Searching For Birds of Prey
The adventure started with a class taught by raptor expert Liam McGranaghan on February 1. Liam introduced the class to the different species of raptors that migrate into, and overwinter in, the area. After lunch the class broke into three groups to explore various locations north and south of Leesburg.
The most unusual species found in the afternoon were not raptors, but three Greater White-fronted Geese at a pond on Montressor Road, a rare species for Loudoun County. East of Lucketts two Eastern Meadowlarks were spotted. Other highlights included a Merlin, “cuddling” Bald Eagles at the Dulles Greenway Wetlands Mitigation Project, an American Kestrel eating a mouse, and a Barred Owl that gave Laura and Liam McGranaghan’s group great looks. All the groups had opportunities to closely compare perched Red-tailed and Red-shouldered Hawks and a couple of the groups also got to see Northern Harriers. All three groups saw plenty of Turkey and Black Vultures.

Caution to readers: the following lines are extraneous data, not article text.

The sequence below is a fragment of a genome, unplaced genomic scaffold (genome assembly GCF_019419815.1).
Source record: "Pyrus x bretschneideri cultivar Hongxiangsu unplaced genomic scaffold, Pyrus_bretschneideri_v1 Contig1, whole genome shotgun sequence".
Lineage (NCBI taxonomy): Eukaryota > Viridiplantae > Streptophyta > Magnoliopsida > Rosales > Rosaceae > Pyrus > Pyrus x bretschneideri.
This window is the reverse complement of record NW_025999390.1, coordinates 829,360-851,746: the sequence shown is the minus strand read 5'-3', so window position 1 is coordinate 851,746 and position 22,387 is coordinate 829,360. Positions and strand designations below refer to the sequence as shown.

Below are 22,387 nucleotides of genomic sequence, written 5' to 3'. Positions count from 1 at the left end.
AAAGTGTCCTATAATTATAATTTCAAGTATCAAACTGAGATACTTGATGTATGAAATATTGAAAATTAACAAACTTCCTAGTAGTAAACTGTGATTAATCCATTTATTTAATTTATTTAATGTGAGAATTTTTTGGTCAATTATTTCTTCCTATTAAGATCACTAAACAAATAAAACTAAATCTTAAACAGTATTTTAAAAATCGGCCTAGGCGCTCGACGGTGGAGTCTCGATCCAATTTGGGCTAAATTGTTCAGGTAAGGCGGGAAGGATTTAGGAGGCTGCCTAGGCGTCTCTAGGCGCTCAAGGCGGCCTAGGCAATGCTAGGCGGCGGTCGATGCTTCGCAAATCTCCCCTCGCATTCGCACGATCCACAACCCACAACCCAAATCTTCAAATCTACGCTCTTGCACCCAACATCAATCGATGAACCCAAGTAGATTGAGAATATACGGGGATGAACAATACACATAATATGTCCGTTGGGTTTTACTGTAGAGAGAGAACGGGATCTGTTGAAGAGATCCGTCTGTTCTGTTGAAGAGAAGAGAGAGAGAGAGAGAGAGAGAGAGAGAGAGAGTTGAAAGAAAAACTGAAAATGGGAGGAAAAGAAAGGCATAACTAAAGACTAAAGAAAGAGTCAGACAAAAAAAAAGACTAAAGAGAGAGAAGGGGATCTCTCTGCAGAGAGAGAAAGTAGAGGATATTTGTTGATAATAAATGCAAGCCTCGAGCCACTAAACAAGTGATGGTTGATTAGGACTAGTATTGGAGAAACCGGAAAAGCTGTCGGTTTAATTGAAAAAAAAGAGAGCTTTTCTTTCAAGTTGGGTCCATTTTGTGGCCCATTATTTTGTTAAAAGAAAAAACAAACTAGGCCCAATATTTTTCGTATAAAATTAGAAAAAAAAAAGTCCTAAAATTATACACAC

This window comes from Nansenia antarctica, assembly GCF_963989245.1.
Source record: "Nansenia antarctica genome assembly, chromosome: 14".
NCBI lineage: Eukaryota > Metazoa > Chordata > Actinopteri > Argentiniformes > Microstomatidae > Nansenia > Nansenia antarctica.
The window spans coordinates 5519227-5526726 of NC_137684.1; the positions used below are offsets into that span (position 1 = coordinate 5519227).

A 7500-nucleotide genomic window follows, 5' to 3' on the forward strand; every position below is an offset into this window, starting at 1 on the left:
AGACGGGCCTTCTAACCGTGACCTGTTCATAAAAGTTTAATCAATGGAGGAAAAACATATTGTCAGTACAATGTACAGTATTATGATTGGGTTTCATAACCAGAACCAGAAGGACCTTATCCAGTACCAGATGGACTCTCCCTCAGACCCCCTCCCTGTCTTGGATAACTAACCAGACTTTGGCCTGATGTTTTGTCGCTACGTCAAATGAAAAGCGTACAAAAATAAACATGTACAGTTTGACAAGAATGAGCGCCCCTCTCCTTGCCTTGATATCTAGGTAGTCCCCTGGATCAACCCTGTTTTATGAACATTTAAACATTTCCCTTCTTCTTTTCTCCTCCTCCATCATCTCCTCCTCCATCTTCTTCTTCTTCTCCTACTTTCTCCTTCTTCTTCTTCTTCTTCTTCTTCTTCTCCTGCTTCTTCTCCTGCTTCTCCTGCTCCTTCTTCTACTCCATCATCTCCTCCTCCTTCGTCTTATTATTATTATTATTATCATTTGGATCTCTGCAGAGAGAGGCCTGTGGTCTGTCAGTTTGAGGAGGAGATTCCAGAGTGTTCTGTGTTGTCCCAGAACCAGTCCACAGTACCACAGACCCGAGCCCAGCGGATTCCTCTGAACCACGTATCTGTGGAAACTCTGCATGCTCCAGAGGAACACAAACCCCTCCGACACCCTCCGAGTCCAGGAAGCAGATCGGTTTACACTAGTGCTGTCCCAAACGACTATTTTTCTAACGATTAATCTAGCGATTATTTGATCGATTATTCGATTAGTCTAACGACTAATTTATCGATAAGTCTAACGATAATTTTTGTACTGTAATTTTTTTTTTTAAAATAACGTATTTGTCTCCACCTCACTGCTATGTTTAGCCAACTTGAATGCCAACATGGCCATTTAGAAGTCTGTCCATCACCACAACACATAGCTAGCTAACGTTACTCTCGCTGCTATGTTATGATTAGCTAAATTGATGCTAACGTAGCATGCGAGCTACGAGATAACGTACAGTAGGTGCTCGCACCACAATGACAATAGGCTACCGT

The three groups found the following birds of prey:
|Group One||Group Two||Group Three|
|1 Accipiter, sp.||1 Northern Harrier||2 Northern Harriers|
|2 Bald Eagles||1 Cooper’s Hawk||2 Bald Eagles|
|10 Red-tailed Hawks||4 Bald Eagles||8 Red-shouldered Hawks|
|14 Red-shouldered Hawks||3 Red-shouldered Hawks||23 Red-tailed Hawks|
|2 Barred Owls||6 Red-tailed Hawks||1 Buteo, sp.|
|1 American Kestrel||11 American Kestrels||5 American Kestrels|
The groups were lead by: Liam and Laura McGranaghan, Marcia Weidner, Gerco Hoogeweg, Liz Dennison, Allison Gallo, Bryan Henson, Phil Daley, and Jane Yocom.